A BEAUTIFUL YOUNG WOMAN, BY JULÍAN LÓPEZ, TRANSLATED BY SAMUEL RUTTER
In Julían López’s English language debut, A Beautiful Young Woman, the narrator tells the story of sharing the Buenos Aires apartment of his youth with his young mother, a vivacious woman who disappeared under mysterious circumstances. At the time, Argentina was under the control of a dictatorship. This book is meditative, driven by images that flow one to the next and seem to follow the logic of dreams. Like the nature of recollection, the narrative is sensual, recursive, and sometimes pointedly inaccurate. Readers that enjoy lingering in a story’s physical details will absolutely love this book.
The present of the story is not firmly grounded in boyhood or manhood, but straddles both, channeling early sexual revelations through the language of a fully awakened man. The narrator remembers a mother who is trapped in the era when she disappeared. She is pensive and larger than life, frequently brooding about the apartment, answering strange phone calls, and then leaving urgently, only to return hours later seeming more relaxed, “more of a woman” (23).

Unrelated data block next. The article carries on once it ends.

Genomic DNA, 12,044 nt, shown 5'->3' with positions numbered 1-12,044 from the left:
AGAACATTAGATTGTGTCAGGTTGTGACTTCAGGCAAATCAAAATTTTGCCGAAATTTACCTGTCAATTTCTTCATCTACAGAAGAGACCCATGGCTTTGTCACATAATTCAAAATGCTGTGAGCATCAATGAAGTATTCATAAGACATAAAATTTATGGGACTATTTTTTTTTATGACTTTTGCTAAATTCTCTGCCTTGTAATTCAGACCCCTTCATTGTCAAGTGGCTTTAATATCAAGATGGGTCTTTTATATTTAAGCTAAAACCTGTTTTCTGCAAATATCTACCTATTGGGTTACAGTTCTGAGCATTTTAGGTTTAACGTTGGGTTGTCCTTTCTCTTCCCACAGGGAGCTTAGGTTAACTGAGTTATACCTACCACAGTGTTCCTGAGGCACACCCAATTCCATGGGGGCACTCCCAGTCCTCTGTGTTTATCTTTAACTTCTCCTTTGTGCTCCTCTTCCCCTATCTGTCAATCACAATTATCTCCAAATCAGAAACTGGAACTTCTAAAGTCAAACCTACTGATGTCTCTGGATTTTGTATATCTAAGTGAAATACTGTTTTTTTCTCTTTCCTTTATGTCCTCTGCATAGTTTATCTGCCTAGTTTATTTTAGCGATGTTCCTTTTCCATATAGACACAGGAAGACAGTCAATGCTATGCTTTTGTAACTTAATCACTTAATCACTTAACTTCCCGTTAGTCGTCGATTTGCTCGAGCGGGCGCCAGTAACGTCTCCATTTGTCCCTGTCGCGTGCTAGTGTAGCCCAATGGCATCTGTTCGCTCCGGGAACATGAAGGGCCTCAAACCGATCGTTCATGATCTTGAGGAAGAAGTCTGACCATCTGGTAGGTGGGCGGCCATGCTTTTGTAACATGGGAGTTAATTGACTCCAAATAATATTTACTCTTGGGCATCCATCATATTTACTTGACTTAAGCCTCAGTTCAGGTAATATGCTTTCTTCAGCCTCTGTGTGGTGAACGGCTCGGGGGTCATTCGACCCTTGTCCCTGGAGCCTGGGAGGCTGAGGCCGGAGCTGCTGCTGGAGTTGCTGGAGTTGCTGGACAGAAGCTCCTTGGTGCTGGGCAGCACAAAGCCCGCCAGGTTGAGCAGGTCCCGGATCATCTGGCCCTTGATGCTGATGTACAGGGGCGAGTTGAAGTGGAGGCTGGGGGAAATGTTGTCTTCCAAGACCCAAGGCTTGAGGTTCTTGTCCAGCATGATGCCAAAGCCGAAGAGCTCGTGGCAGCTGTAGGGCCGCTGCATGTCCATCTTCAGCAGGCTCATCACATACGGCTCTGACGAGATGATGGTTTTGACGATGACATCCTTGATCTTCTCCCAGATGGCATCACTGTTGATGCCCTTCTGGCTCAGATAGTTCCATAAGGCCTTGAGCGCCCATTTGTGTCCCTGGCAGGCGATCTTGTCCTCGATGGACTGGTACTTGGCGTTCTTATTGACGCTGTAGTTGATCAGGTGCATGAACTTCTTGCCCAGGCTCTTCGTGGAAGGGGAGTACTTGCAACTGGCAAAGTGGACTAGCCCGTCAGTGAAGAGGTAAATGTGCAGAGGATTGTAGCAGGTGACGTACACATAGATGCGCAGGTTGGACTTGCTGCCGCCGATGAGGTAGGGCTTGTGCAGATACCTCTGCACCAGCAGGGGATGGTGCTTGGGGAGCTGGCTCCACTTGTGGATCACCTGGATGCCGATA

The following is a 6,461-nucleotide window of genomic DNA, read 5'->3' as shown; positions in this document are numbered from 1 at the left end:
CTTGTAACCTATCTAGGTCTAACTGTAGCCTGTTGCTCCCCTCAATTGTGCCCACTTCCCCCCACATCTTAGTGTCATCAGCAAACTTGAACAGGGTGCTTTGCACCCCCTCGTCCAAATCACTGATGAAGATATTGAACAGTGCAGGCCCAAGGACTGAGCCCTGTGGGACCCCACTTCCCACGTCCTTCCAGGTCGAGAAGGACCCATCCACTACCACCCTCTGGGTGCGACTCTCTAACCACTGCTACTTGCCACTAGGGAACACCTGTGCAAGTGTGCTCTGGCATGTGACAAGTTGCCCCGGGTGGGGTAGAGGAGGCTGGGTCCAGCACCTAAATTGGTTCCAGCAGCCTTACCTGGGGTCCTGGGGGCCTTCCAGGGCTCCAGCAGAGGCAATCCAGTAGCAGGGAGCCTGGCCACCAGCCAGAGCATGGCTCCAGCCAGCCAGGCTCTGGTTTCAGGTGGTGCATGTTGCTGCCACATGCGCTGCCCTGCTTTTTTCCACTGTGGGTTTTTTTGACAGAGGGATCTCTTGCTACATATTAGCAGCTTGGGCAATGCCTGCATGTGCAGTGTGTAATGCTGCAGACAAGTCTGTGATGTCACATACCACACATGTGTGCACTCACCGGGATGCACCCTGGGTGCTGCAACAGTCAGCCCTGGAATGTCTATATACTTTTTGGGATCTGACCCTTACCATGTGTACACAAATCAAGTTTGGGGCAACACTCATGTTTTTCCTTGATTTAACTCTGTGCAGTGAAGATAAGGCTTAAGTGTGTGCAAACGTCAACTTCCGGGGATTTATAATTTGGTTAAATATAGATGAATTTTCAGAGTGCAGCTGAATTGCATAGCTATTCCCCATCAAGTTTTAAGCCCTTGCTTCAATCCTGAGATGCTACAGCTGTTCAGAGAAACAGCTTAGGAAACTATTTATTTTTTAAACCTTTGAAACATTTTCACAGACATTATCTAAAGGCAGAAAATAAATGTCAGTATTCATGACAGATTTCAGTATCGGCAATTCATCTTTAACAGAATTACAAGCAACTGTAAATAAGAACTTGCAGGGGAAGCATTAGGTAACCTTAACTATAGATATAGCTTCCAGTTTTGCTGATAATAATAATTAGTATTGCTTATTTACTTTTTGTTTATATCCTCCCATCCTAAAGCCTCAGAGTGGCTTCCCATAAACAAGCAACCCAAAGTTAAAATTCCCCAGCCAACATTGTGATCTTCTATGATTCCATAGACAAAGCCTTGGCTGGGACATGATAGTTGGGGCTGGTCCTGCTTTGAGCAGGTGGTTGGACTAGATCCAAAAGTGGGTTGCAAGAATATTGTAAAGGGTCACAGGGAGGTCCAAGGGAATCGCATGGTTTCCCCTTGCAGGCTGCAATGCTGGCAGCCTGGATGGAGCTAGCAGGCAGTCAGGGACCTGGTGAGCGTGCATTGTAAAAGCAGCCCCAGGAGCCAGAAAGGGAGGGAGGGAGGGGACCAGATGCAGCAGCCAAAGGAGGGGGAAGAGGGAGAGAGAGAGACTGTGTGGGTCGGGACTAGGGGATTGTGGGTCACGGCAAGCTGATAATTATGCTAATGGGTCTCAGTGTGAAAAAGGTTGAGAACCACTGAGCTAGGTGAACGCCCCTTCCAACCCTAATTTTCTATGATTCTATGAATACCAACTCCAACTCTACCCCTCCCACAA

Throughout the book, eroticism ignores taboo. The narrator’s childhood took place in a world of doting women. His encounters with other children are few and far between, but frequent are encounters with pineapple fizz, peppermint liqueur, and Delifrú, and even more frequent are sightings of glossy hair, large bosoms, and flushed women’s faces.
A Beautiful Young Woman is written for readers who are comfortable with ambiguity, who are not in a hurry and do not need things to be explicit, who enjoy complex systems of metaphor, with shifting objects playing roles that themselves shift. It’s written for readers who especially appreciate when a writer can—in the medium of long and beautiful sentences—reveal to them the idiosyncrasies of their own minds.